Atlanta’s bike share program begins Thursday

Atlanta's demonstration phase of their bike share program will provide 100 of these bicycles across 10 stations downtown. (Courtesy of City of Atlanta)

Atlanta’s demonstration phase of their bike share program will provide 100 of these bicycles across 10 stations downtown. (Courtesy of City of Atlanta)

Congratulations, Atlanta – you have a shiny new bike share program.

The city will unveil its first round of short-term bicycle rental stations in a ribbon-cutting event at Noon Thursday at Woodruff Park.

The pilot program, operated by CycleHop, will start with 100 bicycles at ten stations in the downtown area. You can see a map showing the stations here.

It's empty now, but this rack will be filled with the city's first short-term bicycle rentals. The program begins on June 9 with 100 bikes at 10 stations downtown. (PETE CORSON / pcorson@ajc.com)

It’s empty now, but this rack will be filled with the city’s first short-term bicycle rentals. The program begins on June 9 with 100 bikes at 10 stations downtown. (PETE CORSON / pcorson@ajc.com)

Thursday’s event marks the beginning of the “demonstration” phase with 100 bike-share bikes and 10 stations in downtown Atlanta. By the end of 2016, the program will include 500 bikes at 50 stations, serving an area roughly bordered by Lee Street, Atlanta University Center, Georgia Tech, Piedmont Park and the Carter Center. Eventually the program plans to expand to more City of Atlanta neighborhoods. Further out, the city hopes that the program will expand to over  1,500 bicycles at 150 stations.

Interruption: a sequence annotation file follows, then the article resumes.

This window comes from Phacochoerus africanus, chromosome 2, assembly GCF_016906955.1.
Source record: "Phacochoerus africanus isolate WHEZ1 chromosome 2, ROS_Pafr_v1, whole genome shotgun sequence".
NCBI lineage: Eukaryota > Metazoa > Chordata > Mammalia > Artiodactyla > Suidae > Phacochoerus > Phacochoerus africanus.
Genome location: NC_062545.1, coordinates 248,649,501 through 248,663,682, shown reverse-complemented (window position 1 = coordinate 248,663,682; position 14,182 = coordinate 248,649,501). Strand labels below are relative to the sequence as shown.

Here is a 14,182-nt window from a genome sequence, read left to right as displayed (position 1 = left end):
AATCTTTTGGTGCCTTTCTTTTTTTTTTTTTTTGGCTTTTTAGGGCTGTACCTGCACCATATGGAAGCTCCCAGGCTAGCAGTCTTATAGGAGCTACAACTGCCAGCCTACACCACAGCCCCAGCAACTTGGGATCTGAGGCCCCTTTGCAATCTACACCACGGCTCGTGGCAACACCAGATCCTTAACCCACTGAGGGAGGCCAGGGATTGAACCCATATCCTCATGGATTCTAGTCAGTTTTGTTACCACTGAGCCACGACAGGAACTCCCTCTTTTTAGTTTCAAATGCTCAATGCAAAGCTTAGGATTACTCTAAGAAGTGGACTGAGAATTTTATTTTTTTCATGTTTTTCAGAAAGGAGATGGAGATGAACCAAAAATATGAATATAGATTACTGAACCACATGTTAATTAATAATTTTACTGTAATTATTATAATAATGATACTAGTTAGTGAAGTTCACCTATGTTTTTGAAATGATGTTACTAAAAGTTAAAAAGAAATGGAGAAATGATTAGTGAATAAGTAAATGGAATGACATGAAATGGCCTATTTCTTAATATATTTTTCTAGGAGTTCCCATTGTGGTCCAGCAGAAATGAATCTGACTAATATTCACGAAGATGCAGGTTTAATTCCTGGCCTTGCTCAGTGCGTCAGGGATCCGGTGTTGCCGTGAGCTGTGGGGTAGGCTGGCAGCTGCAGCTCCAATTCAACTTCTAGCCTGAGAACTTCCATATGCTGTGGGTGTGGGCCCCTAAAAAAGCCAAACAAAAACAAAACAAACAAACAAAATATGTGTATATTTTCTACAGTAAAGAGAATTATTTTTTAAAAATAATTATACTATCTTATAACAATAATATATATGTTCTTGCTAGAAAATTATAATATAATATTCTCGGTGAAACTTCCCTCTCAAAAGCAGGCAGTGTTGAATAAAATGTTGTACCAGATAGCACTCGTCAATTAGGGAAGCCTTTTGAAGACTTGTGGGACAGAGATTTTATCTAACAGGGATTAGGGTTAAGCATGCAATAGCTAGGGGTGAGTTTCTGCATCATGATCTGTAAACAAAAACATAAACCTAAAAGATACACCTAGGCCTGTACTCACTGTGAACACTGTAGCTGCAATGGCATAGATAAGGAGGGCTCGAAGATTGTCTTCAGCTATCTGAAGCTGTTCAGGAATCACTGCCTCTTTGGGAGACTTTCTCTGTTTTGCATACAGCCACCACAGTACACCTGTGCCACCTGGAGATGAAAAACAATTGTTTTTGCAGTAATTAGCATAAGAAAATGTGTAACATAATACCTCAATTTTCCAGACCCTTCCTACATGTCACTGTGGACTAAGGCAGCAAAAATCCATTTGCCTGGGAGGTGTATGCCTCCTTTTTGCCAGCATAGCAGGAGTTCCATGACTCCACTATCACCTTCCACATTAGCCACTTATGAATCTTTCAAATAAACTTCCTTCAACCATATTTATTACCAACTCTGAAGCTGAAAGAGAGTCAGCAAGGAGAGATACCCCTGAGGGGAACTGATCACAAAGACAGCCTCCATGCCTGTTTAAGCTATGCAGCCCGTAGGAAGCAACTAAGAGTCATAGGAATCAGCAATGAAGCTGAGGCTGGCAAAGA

Admittedly Atlanta is a little late to the bike-share party – 82 such systems have been in operation in more than 100 cities across the U.S. since 2010, including ones in Smyrna and Alpharetta. Atlanta’s program has faced some delays, which Chief Bicycle Officer Becky Katz explained to WABE was due to complications with contracts and permits.

To rent a bike, users create an account with Relay Bike Share, then enter their account number and PIN passcode on a bicycle keypad. (The related app also lets users reserve a bike for a certain time.) The bikes, which are tracked with GPS tags, can be locked to any of the stations around town and unlocked again by the same user as long as they have the bike rented out.

Users can choose from four price plans that are based on usage time. The simplest is to pay $8 an hour (prorated). Other plans for regular users run at $15 a month, which allows an hour’s use a day, and $20 a month, which allows 90 minutes a day. There is also a special plan for area university students for $25 a semester that allows for an hour’s time each day. Additional fees may be added depending on overtime use and on bike returns that are away from the stations.

The city hopes that the system will augment other forms of transit around town, including MARTA, the Streetcar, buses and the Beltline.

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